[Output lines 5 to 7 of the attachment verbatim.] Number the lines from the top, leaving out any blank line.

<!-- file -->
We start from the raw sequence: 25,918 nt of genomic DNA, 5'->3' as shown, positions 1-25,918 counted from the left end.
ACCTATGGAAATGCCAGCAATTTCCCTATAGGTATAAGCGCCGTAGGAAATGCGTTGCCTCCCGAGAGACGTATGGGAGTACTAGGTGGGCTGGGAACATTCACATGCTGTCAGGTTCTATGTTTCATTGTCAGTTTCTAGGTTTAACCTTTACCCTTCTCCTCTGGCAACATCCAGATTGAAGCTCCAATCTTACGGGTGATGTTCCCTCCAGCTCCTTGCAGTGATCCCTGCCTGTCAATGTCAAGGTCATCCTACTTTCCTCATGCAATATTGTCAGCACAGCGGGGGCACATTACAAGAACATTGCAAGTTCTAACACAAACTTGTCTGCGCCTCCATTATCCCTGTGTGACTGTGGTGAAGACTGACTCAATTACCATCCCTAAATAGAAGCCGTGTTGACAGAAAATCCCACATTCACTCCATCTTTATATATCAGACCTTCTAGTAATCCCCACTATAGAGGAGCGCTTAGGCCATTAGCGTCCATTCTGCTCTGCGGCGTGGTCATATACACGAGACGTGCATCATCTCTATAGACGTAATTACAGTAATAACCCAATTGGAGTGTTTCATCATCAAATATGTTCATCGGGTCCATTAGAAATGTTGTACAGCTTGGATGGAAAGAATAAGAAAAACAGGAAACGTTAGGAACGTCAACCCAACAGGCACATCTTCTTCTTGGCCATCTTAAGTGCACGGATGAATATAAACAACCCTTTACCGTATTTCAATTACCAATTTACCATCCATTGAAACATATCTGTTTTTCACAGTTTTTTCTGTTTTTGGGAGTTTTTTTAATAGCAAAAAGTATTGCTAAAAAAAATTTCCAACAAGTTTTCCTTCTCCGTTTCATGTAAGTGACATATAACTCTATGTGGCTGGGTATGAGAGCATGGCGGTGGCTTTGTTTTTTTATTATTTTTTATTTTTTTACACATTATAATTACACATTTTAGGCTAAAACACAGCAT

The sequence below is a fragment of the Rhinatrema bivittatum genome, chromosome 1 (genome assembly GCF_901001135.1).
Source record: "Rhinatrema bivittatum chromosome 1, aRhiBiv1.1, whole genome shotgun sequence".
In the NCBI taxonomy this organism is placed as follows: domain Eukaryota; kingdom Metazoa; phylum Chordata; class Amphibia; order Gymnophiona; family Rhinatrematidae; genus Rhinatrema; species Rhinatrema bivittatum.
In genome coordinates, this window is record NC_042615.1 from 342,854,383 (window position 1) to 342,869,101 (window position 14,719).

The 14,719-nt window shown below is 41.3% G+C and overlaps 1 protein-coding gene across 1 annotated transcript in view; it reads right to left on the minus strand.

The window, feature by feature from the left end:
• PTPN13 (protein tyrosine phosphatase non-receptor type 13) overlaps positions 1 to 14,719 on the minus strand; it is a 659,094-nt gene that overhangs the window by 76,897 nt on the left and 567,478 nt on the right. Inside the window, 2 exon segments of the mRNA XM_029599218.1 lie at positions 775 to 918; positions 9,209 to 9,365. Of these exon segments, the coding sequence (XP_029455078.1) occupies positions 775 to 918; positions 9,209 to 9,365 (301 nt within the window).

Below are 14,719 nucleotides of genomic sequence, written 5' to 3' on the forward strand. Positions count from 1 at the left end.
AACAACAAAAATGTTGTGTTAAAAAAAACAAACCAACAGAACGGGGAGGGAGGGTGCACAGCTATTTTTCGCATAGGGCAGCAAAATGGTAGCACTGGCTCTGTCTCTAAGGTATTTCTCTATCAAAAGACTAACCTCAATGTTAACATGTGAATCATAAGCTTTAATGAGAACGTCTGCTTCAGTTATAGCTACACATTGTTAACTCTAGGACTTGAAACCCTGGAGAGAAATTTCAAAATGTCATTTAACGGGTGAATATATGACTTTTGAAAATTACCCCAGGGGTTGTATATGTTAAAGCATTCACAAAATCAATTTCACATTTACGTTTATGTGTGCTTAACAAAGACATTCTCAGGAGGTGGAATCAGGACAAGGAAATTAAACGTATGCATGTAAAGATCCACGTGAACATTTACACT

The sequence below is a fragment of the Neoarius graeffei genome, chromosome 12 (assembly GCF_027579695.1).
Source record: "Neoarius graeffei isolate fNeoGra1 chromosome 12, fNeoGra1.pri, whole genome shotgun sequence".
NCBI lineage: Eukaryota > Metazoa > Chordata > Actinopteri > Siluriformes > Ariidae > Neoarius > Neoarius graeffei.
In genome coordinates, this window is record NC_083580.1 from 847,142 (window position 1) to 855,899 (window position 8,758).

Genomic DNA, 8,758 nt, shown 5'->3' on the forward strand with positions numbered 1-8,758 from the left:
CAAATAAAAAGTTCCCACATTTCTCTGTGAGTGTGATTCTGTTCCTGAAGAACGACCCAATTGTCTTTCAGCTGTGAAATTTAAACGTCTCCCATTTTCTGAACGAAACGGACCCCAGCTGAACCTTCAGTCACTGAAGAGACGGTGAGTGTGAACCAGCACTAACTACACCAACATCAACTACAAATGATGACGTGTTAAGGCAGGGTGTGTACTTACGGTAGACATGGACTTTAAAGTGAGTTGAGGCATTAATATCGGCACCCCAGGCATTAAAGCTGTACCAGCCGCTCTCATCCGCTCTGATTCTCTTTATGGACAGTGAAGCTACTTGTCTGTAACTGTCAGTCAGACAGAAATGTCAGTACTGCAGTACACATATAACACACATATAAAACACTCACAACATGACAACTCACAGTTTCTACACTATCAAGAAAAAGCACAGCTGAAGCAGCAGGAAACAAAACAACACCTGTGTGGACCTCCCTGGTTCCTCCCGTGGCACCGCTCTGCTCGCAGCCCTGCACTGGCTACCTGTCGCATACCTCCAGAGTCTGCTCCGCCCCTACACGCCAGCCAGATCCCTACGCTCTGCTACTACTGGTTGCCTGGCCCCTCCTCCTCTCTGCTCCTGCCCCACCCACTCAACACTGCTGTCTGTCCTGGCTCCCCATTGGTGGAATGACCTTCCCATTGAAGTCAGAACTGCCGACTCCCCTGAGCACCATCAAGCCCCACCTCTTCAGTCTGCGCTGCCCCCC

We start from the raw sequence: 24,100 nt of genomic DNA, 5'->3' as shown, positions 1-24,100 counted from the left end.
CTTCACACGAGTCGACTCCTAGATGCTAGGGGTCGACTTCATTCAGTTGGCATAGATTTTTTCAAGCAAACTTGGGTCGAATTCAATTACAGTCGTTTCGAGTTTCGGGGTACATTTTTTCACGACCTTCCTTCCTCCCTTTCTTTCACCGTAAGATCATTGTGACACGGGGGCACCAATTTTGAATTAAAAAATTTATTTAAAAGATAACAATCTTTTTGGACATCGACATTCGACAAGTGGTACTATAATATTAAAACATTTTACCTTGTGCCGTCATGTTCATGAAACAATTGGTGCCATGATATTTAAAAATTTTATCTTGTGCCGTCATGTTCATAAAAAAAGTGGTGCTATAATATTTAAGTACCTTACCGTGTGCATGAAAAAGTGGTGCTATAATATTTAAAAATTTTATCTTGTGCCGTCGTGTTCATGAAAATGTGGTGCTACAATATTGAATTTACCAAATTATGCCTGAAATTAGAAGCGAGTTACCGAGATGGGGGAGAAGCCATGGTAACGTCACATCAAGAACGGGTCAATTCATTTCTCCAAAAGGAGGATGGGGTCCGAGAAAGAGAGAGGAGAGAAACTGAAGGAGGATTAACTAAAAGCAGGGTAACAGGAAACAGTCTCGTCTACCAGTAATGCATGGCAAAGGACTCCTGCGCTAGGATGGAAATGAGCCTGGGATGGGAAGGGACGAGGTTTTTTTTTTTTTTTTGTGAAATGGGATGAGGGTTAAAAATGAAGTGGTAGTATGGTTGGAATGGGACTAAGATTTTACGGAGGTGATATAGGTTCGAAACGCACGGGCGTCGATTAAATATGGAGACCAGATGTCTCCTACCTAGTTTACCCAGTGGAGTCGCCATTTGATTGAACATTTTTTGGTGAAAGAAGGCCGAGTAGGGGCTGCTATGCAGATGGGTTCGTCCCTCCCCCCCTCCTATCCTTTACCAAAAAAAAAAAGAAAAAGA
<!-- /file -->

In the NCBI taxonomy this organism is placed as follows: domain Eukaryota; kingdom Metazoa; phylum Chordata; class Amphibia; order Gymnophiona; family Rhinatrematidae; genus Rhinatrema; species Rhinatrema bivittatum.
In genome coordinates, this window is record NC_042615.1 from 342,854,383 (window position 1) to 342,869,101 (window position 14,719).

The 14,719-nt window shown below is 41.3% G+C and overlaps 1 protein-coding gene across 1 annotated transcript in view; it reads right to left on the minus strand.